J.  whereas the dumping of hazardous waste in Côte d'Ivoire is just the tip of the iceberg of ongoing shipments of hazardous waste from the EU to non-OECD countries; whereas major amounts of electrical and electronic waste are being dumped in non-OECD countries under the pretext of 'reuse'; whereas a significant number of old EU vessels laden with toxic substances and materials are being scrapped in Asia under conditions that are extremely harmful to workers and the environment,

    K.  whereas at its sitting of 9 April 2002 it adopted its first reading report on the proposal for a directive on 'environmental protection: combating crime, criminal offences and penalties'; whereas the Council never adopted a political agreement on this proposal for a directive and favoured, instead, a third pillar framework decision on the same subject; whereas the European Court of Justice annulled the framework decision on 13 September 2005,

    1.  Calls on the Commission, the Netherlands and Côte d'Ivoire to fully investigate this case, to establish responsibilities at all levels, to bring to justice those responsible for this environmental crime, and to ensure that the environmental contamination is dealt with comprehensively and the victims are compensated;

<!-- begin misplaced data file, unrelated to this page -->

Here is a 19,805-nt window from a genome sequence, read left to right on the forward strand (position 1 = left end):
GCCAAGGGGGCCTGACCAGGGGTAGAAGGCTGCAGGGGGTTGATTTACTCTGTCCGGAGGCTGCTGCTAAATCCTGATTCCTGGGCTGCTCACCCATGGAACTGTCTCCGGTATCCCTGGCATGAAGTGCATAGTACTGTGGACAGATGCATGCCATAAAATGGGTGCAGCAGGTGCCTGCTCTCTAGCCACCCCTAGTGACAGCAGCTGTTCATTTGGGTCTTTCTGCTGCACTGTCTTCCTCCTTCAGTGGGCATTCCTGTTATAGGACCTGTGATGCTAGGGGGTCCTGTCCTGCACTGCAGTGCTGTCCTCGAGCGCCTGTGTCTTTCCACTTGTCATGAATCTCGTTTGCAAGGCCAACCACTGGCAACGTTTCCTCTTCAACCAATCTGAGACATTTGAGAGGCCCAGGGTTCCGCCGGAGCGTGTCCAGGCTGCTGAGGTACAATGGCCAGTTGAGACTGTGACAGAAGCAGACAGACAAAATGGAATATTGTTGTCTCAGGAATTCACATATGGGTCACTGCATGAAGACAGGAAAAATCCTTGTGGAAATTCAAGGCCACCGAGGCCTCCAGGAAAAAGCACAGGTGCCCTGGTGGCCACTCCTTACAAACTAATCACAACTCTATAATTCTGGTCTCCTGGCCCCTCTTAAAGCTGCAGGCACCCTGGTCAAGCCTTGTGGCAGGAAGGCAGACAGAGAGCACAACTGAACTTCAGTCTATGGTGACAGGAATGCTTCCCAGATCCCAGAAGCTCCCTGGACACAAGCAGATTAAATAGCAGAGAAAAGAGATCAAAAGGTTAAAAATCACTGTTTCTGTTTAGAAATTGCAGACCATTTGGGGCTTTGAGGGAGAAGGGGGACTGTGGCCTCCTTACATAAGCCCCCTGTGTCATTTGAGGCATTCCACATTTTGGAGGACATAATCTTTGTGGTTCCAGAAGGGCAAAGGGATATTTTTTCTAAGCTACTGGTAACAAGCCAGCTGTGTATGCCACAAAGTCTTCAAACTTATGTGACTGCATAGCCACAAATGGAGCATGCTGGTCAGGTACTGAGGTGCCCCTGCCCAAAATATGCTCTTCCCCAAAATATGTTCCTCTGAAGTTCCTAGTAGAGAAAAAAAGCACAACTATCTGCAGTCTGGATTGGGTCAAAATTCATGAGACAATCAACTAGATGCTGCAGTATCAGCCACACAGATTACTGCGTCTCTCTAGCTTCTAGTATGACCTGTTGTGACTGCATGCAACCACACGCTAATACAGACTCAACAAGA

2.  Calls on the Commission and the Member States to take all necessary measures to ensure full enforcement of the existing waste shipment regulation;

    3.  Considers that these dramatic events demonstrate the need for strong legislation to combat environmental crime; stresses that judicial instruments strengthen the enforcement of environmental protection laws; underlines the need for harmonisation in the field of protection of the environment through the criminal law;

    4.  Calls on both the Council and the Commission to take the necessary steps in order finally to adopt the long-awaited directive on 'environmental protection: combating crime, criminal offences and penalties' and respond to Parliament's first reading position adopted as long ago as 2002;

    5.  Calls on the Council and Commission to close the loopholes in the Basel Convention by introducing the obligation that ships that leave the EU must hand over their slops to the authorities responsible in the last EU harbour they leave;

    6.  Calls on the Council and Commission to take the necessary steps to help developing countries to identify hazardous substances in slops produced at sea and to guarantee safe disposal;

    7.  Calls on the Commission to put forward proposals to close the loopholes in the current regime and so end the shipments to non-OECD countries of waste electrical and electronic equipment, cars and obsolete vessels; believes that exports of electrical and electronic equipment and of cars should always be accompanied by the disposal fee paid by the first owner, as part of the producer's responsibility laid down in the WEEE directive (2002/96/EC) and the end-of-life-vehicles directive (2000/53/EC);

    8.  Instructs its President to forward this resolution to the Council and Commission, the Member States, the Secretary-General of the United Nations and the Government of Côte d’Ivoire.